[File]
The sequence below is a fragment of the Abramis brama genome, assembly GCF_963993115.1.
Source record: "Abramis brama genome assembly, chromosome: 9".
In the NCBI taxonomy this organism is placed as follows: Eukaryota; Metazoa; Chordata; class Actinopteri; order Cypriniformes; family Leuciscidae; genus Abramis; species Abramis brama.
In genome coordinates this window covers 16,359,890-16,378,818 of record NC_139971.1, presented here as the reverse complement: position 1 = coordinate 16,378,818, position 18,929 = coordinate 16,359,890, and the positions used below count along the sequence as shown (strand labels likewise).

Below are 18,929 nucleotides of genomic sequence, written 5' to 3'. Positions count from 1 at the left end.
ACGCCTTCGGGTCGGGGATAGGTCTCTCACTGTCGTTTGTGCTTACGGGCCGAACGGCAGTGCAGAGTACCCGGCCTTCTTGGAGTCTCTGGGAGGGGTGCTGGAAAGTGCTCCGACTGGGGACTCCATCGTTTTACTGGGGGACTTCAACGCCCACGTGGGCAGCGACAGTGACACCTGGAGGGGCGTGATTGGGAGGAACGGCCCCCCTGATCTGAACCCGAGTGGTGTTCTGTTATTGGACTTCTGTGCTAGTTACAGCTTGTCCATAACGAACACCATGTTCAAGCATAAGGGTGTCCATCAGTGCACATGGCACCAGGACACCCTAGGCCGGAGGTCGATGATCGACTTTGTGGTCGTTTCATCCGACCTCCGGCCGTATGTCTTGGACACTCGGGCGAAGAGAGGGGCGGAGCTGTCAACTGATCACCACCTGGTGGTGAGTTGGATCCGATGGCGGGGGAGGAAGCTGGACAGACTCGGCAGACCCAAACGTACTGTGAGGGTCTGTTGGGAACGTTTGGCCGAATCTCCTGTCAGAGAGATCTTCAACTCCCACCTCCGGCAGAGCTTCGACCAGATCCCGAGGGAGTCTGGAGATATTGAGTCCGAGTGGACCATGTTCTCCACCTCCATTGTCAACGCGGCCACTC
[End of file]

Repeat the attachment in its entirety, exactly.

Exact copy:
The sequence below is a fragment of the Abramis brama genome, assembly GCF_963993115.1.
Source record: "Abramis brama genome assembly, chromosome: 9".
In the NCBI taxonomy this organism is placed as follows: Eukaryota; Metazoa; Chordata; class Actinopteri; order Cypriniformes; family Leuciscidae; genus Abramis; species Abramis brama.
In genome coordinates this window covers 16,359,890-16,378,818 of record NC_139971.1, presented here as the reverse complement: position 1 = coordinate 16,378,818, position 18,929 = coordinate 16,359,890, and the positions used below count along the sequence as shown (strand labels likewise).

Below are 18,929 nucleotides of genomic sequence, written 5' to 3'. Positions count from 1 at the left end.
ACGCCTTCGGGTCGGGGATAGGTCTCTCACTGTCGTTTGTGCTTACGGGCCGAACGGCAGTGCAGAGTACCCGGCCTTCTTGGAGTCTCTGGGAGGGGTGCTGGAAAGTGCTCCGACTGGGGACTCCATCGTTTTACTGGGGGACTTCAACGCCCACGTGGGCAGCGACAGTGACACCTGGAGGGGCGTGATTGGGAGGAACGGCCCCCCTGATCTGAACCCGAGTGGTGTTCTGTTATTGGACTTCTGTGCTAGTTACAGCTTGTCCATAACGAACACCATGTTCAAGCATAAGGGTGTCCATCAGTGCACATGGCACCAGGACACCCTAGGCCGGAGGTCGATGATCGACTTTGTGGTCGTTTCATCCGACCTCCGGCCGTATGTCTTGGACACTCGGGCGAAGAGAGGGGCGGAGCTGTCAACTGATCACCACCTGGTGGTGAGTTGGATCCGATGGCGGGGGAGGAAGCTGGACAGACTCGGCAGACCCAAACGTACTGTGAGGGTCTGTTGGGAACGTTTGGCCGAATCTCCTGTCAGAGAGATCTTCAACTCCCACCTCCGGCAGAGCTTCGACCAGATCCCGAGGGAGTCTGGAGATATTGAGTCCGAGTGGACCATGTTCTCCACCTCCATTGTCAACGCGGCCACTC